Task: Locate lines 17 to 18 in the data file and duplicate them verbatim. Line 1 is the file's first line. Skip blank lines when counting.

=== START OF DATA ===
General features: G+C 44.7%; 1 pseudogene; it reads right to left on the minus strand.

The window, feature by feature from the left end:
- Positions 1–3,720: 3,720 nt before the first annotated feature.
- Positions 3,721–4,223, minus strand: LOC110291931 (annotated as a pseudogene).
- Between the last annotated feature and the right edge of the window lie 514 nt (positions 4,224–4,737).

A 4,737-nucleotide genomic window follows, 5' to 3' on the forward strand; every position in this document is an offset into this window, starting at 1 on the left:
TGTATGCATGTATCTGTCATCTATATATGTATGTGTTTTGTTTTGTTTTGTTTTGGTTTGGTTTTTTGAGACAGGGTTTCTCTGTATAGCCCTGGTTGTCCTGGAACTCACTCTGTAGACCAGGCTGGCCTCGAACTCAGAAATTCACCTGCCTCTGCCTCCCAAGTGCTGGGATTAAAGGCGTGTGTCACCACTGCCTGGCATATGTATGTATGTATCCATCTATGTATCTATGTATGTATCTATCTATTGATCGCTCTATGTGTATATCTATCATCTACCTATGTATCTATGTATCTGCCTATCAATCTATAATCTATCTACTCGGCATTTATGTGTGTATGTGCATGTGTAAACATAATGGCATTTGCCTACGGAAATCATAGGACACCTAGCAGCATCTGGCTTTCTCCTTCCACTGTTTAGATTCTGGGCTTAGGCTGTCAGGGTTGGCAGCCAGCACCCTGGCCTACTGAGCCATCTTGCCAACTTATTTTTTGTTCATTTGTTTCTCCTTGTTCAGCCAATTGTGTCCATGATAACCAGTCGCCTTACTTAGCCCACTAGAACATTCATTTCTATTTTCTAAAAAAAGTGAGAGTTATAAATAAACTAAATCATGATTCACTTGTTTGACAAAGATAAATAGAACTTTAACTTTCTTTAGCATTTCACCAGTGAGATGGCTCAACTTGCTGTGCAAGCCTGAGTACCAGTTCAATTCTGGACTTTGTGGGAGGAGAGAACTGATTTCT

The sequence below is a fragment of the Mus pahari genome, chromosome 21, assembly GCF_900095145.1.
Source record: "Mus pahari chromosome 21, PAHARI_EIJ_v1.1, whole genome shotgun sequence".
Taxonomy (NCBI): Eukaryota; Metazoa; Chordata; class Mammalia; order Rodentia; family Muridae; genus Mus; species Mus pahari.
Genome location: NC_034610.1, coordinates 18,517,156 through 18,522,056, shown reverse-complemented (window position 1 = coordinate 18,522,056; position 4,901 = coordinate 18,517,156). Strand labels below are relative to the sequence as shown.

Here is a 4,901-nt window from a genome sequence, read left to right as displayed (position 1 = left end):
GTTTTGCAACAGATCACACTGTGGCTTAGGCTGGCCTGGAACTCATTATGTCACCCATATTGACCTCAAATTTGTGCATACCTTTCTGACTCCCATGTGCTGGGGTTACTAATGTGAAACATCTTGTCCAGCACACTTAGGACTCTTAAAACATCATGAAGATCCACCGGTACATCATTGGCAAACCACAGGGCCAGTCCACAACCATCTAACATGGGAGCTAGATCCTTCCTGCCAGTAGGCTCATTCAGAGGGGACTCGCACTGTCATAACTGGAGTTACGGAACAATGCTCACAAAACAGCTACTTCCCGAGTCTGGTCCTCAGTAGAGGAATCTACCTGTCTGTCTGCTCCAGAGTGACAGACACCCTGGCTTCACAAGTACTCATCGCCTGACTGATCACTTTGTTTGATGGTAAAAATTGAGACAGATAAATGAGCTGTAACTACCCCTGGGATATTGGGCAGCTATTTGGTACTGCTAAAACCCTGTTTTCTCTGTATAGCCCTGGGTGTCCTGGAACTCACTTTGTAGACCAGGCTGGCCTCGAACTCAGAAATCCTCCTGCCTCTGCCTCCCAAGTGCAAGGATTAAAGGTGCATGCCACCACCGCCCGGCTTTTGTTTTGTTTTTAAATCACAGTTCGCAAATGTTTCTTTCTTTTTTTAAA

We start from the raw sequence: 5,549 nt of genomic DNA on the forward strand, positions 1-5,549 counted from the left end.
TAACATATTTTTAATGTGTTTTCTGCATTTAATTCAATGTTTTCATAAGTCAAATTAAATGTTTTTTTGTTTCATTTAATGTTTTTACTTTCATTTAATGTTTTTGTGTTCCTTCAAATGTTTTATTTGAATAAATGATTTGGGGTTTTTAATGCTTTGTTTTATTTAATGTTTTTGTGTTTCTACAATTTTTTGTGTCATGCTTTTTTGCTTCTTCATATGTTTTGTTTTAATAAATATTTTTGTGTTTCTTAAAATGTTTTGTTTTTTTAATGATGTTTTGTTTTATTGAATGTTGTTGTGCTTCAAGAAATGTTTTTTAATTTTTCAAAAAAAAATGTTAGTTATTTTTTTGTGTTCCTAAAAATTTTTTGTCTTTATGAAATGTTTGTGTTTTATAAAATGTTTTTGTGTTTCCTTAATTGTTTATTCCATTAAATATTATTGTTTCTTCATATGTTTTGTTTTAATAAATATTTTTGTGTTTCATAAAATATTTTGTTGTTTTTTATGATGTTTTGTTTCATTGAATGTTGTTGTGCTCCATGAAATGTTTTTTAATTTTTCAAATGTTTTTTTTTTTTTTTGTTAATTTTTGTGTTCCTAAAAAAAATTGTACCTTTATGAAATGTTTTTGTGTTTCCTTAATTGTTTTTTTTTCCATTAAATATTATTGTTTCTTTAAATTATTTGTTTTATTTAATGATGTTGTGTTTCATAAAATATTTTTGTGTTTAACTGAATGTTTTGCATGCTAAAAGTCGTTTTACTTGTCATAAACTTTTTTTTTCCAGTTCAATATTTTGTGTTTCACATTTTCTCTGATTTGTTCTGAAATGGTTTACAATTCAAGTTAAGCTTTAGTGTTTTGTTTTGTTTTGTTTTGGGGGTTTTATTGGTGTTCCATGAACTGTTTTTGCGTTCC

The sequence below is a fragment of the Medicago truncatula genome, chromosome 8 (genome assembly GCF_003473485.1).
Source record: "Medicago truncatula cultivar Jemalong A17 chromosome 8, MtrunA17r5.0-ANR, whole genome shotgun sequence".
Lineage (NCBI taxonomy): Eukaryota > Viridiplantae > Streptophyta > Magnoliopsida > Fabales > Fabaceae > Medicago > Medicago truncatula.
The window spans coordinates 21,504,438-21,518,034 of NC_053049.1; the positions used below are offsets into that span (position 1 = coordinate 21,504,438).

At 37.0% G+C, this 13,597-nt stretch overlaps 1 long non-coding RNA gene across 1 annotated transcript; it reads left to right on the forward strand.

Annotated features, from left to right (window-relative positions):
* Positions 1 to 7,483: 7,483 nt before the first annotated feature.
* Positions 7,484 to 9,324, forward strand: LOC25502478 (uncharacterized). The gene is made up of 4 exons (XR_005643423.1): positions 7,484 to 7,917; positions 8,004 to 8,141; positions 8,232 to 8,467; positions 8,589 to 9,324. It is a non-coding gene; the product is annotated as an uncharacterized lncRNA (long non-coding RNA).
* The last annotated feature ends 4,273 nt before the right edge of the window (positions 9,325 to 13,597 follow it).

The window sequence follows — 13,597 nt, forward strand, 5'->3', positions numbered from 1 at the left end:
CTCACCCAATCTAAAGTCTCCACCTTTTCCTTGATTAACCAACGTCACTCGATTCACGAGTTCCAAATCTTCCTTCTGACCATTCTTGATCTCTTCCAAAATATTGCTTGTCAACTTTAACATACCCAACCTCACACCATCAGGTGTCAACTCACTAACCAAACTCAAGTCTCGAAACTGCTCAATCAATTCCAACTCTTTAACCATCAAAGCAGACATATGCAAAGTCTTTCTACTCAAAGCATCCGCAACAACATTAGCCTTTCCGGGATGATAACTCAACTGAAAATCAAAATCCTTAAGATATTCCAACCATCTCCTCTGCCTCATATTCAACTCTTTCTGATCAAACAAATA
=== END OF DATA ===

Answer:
Source record: "Medicago truncatula cultivar Jemalong A17 chromosome 8, MtrunA17r5.0-ANR, whole genome shotgun sequence".
Lineage (NCBI taxonomy): Eukaryota > Viridiplantae > Streptophyta > Magnoliopsida > Fabales > Fabaceae > Medicago > Medicago truncatula.